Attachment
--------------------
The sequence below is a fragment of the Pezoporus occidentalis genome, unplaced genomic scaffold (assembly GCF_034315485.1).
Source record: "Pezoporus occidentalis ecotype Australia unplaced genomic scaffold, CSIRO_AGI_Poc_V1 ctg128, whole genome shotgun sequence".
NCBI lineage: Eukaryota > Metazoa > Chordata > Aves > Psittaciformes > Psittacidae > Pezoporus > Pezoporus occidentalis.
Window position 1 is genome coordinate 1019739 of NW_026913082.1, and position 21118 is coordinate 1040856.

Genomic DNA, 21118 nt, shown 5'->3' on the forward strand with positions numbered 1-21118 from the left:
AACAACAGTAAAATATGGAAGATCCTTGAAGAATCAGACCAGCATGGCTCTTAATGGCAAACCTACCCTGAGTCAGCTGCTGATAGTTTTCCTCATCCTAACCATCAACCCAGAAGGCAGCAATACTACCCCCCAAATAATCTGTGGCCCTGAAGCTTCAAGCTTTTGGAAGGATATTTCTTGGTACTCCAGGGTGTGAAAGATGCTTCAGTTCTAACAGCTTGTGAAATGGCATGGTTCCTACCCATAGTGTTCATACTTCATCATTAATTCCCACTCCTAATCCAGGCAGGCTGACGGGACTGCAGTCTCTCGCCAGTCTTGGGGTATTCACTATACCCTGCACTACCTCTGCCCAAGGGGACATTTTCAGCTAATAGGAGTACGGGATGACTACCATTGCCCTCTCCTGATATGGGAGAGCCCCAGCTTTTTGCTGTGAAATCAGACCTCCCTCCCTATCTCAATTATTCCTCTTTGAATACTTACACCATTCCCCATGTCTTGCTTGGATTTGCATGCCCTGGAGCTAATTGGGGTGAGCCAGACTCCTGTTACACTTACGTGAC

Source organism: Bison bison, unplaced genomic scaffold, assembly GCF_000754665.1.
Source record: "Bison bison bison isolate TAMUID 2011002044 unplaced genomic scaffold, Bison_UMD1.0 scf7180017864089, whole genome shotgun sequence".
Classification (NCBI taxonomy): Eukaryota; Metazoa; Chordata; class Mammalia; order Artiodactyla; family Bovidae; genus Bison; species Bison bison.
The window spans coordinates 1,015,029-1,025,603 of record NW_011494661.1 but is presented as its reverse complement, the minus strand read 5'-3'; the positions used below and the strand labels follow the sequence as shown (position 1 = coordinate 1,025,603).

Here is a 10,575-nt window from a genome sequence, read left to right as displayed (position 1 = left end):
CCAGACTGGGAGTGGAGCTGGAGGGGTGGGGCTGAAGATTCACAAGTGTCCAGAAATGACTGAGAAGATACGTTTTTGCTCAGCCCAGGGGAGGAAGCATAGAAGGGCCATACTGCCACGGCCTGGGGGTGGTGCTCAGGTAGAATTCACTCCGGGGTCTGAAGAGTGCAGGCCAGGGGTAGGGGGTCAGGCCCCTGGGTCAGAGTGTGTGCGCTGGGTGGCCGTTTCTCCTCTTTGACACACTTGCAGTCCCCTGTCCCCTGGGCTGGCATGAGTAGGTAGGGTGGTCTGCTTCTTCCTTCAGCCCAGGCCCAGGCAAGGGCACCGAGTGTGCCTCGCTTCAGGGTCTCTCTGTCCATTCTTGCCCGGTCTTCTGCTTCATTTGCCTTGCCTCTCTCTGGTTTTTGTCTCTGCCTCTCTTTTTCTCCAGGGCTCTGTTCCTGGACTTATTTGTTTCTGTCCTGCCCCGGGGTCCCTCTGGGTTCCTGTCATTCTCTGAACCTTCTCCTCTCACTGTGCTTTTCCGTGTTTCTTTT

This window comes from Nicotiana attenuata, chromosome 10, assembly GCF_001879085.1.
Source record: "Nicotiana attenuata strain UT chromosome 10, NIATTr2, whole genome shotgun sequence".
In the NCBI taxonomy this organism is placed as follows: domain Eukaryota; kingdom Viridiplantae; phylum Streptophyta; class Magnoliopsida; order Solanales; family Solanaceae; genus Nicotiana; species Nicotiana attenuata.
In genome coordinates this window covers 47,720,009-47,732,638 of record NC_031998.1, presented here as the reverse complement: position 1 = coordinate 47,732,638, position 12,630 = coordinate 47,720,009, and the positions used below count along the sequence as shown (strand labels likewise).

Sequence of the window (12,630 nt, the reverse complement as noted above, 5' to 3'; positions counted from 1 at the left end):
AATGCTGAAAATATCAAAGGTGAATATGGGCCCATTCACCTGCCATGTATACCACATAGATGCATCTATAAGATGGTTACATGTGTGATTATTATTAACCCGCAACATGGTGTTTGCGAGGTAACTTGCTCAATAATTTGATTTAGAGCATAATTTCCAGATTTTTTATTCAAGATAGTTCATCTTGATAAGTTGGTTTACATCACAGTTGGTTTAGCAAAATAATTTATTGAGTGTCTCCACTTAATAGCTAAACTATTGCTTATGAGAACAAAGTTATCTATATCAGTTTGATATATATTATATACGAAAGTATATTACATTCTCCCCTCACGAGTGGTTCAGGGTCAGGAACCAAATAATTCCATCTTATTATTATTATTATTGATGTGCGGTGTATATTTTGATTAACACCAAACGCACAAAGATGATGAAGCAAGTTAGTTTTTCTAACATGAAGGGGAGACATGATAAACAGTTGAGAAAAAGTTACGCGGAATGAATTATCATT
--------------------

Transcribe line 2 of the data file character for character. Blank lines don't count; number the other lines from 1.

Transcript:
Source record: "Pezoporus occidentalis ecotype Australia unplaced genomic scaffold, CSIRO_AGI_Poc_V1 ctg128, whole genome shotgun sequence".